Reading Ambassador Dogs in Libraries

Today’s post comes to us from beloved author of over 200 books, including the classic children’s book, “There’s a Hippopotamus on Our Roof Eating Cake“, Ms. Hazel Edwards OAM. She gives us insight into a wonderful program from Melbourne’s Yarra Plenty library, which was the brainchild of librarian Marlies Irvine-Tammes. We love what they are doing!

Author Hazel Edwards, grandson Henry and one of the Reading Ambassador Dogs, sharing a book at Yarra Plenty Libraries. Image courtesy of Photographer Kevin Howlett

In Melbourne’s Yarra Plenty library, I was a Reading Ambassador. And so was the dog.

I’m not a ‘dog person’ but I’m keen on any techniques which encourage young people, including my grandson, to read.

AND I was won over by the well trained dogs during the photo shoot for the ‘Doggy Tales’ program. Each of these dogs, volunteered by their owners who had all the necessary legal checks, attended one of the Yarra Plenty Regional libraries, weekly, after school, so children could read to them. (There was a tiny treat between the pages for the dog).

The children discussed which book titles the dogs would like best.  Bones?.

This photo shoot was the first time the dogs had all been together, as usually they attended the library individually, with their owner.

Photographer Kevin Howlett had to get shots of each dog individually, then in the group.

The brainchild of librarian Marlies Irvine-Tammes, the Doggy Tales program is a way of enticing children who are having problems with their reading, to acquire an attentive audience.  The dog appears to be listening.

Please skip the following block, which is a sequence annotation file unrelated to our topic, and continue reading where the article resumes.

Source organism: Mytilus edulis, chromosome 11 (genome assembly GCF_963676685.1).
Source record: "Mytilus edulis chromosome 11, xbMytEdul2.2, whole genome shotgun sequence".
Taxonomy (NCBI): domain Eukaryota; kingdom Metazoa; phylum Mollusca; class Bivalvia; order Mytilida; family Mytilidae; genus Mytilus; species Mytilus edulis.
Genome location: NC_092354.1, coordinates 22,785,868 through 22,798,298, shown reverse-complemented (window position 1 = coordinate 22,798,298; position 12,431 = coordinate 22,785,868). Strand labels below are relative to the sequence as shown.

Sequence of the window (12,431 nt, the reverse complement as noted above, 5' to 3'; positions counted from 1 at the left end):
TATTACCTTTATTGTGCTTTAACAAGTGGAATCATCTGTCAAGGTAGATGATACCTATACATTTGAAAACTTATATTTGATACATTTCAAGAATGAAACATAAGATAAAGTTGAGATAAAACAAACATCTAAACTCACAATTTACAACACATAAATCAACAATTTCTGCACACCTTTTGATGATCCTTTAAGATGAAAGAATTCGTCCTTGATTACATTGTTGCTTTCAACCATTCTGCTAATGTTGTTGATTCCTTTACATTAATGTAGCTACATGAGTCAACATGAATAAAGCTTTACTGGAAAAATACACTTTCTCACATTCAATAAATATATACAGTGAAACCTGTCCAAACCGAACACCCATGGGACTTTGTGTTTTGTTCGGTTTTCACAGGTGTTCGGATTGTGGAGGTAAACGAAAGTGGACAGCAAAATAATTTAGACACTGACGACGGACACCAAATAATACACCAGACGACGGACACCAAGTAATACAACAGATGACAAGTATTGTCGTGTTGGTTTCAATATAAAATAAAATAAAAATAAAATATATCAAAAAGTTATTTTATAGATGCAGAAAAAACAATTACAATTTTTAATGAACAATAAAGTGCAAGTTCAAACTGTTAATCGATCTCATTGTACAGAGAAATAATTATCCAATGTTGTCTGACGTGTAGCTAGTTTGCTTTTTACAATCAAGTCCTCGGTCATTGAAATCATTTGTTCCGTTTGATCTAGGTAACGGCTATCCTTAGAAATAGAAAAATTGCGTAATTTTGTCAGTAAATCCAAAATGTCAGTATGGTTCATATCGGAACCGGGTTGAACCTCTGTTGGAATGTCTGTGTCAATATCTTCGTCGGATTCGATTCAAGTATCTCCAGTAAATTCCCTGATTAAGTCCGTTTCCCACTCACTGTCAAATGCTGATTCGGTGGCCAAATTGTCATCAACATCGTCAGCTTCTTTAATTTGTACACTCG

The dog- owners were so proud of their charges.  Many were formerly trained as therapy dogs, and had been carefully chosen to work with children.  All breeds, many big, but the really small dog was the favourite.

Hazel Edwards recently recorded the audio of “Hijabi Girl” for “Vision Australia’s Library for Blind Students”

One of the older girls who was wearing a hijab read our ‘Hijabi Girl’ book to the Reading Ambassador Dog.  That was a special moment.

‘Do dogs have a religion?’ asked one child.

‘Can they read in languages other than English?’

The joy is that the children are then inclined to read to their pets at home too.  Or experiment with other ways of reading.

For several months, my grandson Henry and I have been reading nightly on Facetime since the librarian showed me how to set it up on my Ipad.  The challenge is to have two copies of the same book, or at least angle the sole copy towards the camera.  But my digital skills on Facetime have improved and so has his reading.

Thanks to the librarians!

Further information to contact this program is below:

Reading Coordinator Marlies Irvine-Tammes, Yarra Plenty Regional Library, Diamond Valley Library, Civic Drive, Greensborough 3088

email:, website:

And thank you Ms. Edwards for sharing this exciting initiative. We would love to hear what you think about it. Please share your comments via our FacebookTwitter or our LinkedIn pages.

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